Friday, August 20, 2010

Researchers Say Superheroes Are Too Violent

Hmmm . . . . Maybe true, but I'm not going along with the "close ties to mothers" solutions. What about fathers as good masculine role models?

And whatever happened to Superman as a role model? Or Spiderman? I know that the trend in comics has been to make superheroes more human, but I grew up with the older versions of these guys - hell, even Captain America - and they represented good values as far as truth and integrity are concerned.

On the other hand, the whole "hero" thing doesn't really work for me as a healthy role model, anyway - it's not a mature form of masculinity in my opinion. Most heroes tend to be two-dimensional at best, whether they are Greek heroes such as Hercules or Odysseus, or modern superheroes such as Batman or Superman.

I can't think of a single superhero who owns his identity as both man and hero. Failing to do so amounts to an immature, bifurcated self. This is neither healthy as a form of masculinity nor as a role model. But there's more . . .

In Death of a Hero, Birth of the Soul: Answering the Call of Midlife by John C. Robinson, the author asserts that the hero myth, and the hero archetype upon which all superheroes are based, is an adolescent myth - his perspective is Jungian, so I am sure he has generated some consternation among his peers, despite their endorsements of his book.

According to Robinson, the hero energy gets boys into adulthood, into a world full of challenges - leaving home, finding a job, "winning" a partner, raising kids, being successful in career - all of which focuses the boy/man, as often as not, on himself, not on those around him. At midlife, many men wake up to the myopic life they have been living so far and wonder if this is all there they get from life.

Superheroes have this same singular focus on being heroes, so Lois and Clark never really get together, nor do most other superheroes. Maturity brings a concern for true connection to others, not simply acting on their behalves, but actually connecting with them as human beings, and being vulnerable with them about his own life.

I have never seen a superhero who is truly human, who is open about his identity, who is compassionate in ways other than saving lives, who is vulnerable and reveals weaknesses that are not simply dark (as in The Dark Knight) but fully human.

These are the heroes we need.

OK. I am done preaching.

Superheroes: Bad Role Models for Boys?

Researchers Say Superheroes Are Too Violent, but Close Ties to Mothers, Friends Can Help Boys Shun Negative Stereotypes

By Kathleen Doheny

WebMD Health News
Reviewed by Laura J. Martin, MD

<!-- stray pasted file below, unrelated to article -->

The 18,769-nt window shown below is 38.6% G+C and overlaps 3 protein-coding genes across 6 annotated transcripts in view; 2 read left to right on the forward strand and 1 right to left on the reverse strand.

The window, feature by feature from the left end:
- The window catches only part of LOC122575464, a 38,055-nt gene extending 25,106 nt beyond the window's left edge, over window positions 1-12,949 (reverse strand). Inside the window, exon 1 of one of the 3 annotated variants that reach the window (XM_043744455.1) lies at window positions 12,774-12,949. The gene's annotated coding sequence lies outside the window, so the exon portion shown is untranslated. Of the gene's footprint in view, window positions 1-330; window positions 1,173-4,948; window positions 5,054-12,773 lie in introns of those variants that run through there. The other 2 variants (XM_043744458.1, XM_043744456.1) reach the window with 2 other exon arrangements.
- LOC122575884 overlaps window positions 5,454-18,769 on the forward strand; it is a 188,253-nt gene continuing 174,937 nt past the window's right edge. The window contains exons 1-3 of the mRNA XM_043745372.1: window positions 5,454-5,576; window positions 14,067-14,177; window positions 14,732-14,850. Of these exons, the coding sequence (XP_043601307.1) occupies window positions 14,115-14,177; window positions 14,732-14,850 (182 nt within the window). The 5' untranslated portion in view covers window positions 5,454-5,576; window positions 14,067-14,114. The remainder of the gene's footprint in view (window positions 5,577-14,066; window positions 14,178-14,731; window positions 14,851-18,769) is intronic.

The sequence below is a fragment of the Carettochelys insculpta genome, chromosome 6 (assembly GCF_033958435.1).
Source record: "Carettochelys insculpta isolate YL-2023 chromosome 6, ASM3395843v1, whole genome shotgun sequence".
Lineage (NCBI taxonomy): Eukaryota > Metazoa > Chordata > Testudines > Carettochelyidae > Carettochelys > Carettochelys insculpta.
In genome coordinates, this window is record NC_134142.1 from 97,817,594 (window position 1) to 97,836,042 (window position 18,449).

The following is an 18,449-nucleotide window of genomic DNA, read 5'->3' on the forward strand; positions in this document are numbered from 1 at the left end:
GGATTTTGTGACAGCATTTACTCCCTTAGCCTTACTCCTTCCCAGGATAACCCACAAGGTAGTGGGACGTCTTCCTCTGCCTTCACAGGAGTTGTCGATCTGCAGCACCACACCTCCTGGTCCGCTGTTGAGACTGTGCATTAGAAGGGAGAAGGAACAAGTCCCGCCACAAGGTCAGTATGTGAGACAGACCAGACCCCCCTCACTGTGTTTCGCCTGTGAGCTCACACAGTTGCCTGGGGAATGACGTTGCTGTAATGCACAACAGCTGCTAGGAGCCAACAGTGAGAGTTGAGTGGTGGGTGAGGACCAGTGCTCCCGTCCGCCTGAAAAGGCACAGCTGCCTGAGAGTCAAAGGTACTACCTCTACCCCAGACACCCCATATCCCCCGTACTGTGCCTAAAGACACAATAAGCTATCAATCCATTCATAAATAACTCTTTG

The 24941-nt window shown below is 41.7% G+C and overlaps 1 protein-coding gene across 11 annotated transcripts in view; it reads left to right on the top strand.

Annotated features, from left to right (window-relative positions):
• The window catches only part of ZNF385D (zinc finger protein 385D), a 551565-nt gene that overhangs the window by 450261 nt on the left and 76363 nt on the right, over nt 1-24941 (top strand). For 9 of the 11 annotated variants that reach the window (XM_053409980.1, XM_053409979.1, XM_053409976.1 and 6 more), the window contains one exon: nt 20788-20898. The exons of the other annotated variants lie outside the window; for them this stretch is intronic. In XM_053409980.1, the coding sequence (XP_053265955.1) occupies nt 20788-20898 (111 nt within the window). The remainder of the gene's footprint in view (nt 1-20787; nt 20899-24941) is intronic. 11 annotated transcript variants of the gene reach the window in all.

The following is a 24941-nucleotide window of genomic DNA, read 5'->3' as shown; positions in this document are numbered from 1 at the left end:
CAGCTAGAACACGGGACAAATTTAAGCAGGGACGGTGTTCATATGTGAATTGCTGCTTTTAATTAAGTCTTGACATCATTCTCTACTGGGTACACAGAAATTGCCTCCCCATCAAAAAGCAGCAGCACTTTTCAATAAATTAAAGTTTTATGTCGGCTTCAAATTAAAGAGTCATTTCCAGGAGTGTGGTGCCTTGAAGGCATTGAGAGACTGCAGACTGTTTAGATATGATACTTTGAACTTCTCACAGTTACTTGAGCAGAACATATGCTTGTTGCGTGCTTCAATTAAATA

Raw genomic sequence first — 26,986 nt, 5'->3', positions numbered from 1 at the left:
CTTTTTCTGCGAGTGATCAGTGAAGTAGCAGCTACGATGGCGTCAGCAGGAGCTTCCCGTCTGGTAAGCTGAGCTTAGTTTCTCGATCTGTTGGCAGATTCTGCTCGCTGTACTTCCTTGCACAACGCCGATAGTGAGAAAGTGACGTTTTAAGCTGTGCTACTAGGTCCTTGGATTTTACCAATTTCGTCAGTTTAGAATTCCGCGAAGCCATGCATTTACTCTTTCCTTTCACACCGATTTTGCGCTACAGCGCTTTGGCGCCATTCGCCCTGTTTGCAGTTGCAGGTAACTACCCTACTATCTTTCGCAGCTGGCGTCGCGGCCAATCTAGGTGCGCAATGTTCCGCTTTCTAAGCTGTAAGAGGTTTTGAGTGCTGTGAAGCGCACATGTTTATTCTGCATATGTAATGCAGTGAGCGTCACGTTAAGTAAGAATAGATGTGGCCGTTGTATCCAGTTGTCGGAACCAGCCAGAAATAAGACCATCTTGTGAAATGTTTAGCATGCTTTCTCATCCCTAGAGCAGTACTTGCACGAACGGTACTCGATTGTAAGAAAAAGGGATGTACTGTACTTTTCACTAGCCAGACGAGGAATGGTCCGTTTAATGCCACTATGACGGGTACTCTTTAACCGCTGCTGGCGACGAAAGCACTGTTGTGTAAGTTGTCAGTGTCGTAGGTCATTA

Aug. 16, 2010 (San Diego) -- Today's media superheroes -- including Batman in The Dark Knight and the Hulk in Planet Hulk -- as well as the ''slacker'' characters often portrayed in TV shows and movies offer boys poor role models, says a University of Massachusetts professor who polled hundreds of boys up to age 18 to find out their favorites.

The poll results suggest boys hear two ways to be masculine, says researcher Sharon Lamb, EdD, distinguished professor of mental health at the University of Massachusetts-Boston, who presented the findings Sunday at the American Psychological Association's annual meeting in San Diego.

"One was the superhero image, created as someone who shows their masculinity through power over other people, through exploiting women, showing their wealth, and through sarcasm and superiority," she says.

The other is the slacker, ''the pot-smoking smelly guy who hates school," she says.

Today's superheroes, she says, are a step down from those in earlier days. Today's superheroes, she says, ''use social justice as an excuse for aggression."

But there's a way resist these ''macho'' images, another researcher reported at the same meeting.

Superheroes: The Study

Lamb's team polled 674 boys, aged 4 to 18, asking what they were reading, watching on television and at the movies, and what they were reading in comic books.

She watched the movies and shows and looked at the comic books deemed popular, evaluating popular superheroes, such as Batman, Ironman, the Hulk, and the Fantastic Four, a group of astronauts who gain super powers after radiation exposure.

After finding them aggressive and otherwise undesirable, she noticed that the other extreme in movies and other materials popular with boys was the ''slacker," says Lamb, who co-wrote Packaging Boyhood: Saving our Sons From Super Heroes, Slackers and Other Media Stereotypes.

She also found a theme of boys hanging out to drink together appearing in media deemed by rating systems to be appropriate for viewing by pre-teens. The message here, she says, is ''that the way boys bond with each other is binge drinking or partying."